nettime's_rovink_reporter on Tue, 22 Feb 2000 01:30:02 +0100 (CET)

[Date Prev] [Date Next] [Thread Prev] [Thread Next] [Date Index] [Thread Index]

<nettime> NYT: Portrait of a Newer, Lonelier Crowd


February 16, 2000

Portrait of a Newer, Lonelier Crowd Is Captured in an Internet Survey 


SAN FRANCISCO, Feb. 15 -- The nation's obsession with the
Internet is causing many Americans to spend less time with
friends and family, less time shopping in stores and more
time working at home after hours, according to one of the
first large-scale surveys of the societal impact of the

In short, "the more hours people use the Internet, the less
time they spend with real human beings," said Norman Nie, a
political scientist at Stanford University who was the
principal investigator for the study.  Mr. Nie asserted that
the Internet was creating a broad new wave of social
isolation in the United States, raising the specter of an
atomized world without human contact or emotion. 

That conclusion is certain to prove controversial because
some online enthusiasts contend that the Internet has
fostered alternative electronic relationships that may
replace or even enhance face-to-face family and social

"This is not a zero-sum game," said Howard Rheingold, author
of "Virtual Community: Homesteading on the Electronic
Frontier" (Addison-Wesley, 1993). "People's social networks
do not consist only of people they see face to face. In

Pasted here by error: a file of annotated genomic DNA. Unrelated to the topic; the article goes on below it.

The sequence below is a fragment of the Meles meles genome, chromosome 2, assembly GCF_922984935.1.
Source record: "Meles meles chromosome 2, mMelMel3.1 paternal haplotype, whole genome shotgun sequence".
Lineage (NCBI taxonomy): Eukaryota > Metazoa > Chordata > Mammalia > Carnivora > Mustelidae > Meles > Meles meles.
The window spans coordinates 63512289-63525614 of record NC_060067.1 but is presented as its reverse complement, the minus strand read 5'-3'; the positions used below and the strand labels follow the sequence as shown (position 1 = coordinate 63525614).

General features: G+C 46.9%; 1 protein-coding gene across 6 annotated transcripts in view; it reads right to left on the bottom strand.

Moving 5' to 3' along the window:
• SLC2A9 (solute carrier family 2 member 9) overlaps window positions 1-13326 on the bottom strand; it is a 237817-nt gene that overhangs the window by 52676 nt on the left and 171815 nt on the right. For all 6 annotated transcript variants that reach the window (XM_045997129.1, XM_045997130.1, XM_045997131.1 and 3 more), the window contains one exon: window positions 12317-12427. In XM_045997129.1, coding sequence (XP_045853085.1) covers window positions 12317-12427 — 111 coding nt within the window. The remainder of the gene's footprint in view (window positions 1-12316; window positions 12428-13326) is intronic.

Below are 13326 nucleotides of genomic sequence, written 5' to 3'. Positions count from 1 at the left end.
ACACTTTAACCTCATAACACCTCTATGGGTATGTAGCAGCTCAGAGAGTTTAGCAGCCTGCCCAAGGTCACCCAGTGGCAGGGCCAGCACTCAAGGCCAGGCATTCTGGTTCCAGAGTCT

fact, social networks have been extending because of
artificial media since the printing press and the

The Stanford survey, which was conducted by the university's
Institute for the Quantitative Study of Society and will be
published on Wednesday, appears to offer an Internet-era
parallel to some of the findings of "The Lonely Crowd," a
landmark sociological analysis of American society in 1950. 

The book, written by David Riesman with Nathan Glazer and
Reuel Denney, described the changing American character and
chronicled the shift away from family and community-centered
life and the ascendance of mass media.  The Stanford study,
in turn, details how the Internet is leading to a rapid
shift away from mass media. The study reported that 60
percent of regular Internet users said they had reduced
their television viewing, and one-third said they spent less
time reading newspapers. 

Those regular users, spending at least five hours a week
online, represented about 20 percent of those surveyed and
were the group looked at most closely. In all, the study
found that 55 percent of those polled had Internet access at
home or work and that 43 percent of households were online. 

And the study found evidence that the Internet was allowing
the workplace to invade the home. A quarter of regular
Internet users employed at least part time said the Internet
had increased the time they spent working at home without
reducing the time spent at work. 

In the past Mr. Nie has been the author of studies on the
decline of American involvement in political and community
organizations. He said that while much of the public
Internet debate had been focused on the invasion of privacy,
little study had been done of the potential psychological
and emotional impact of what he said would be more people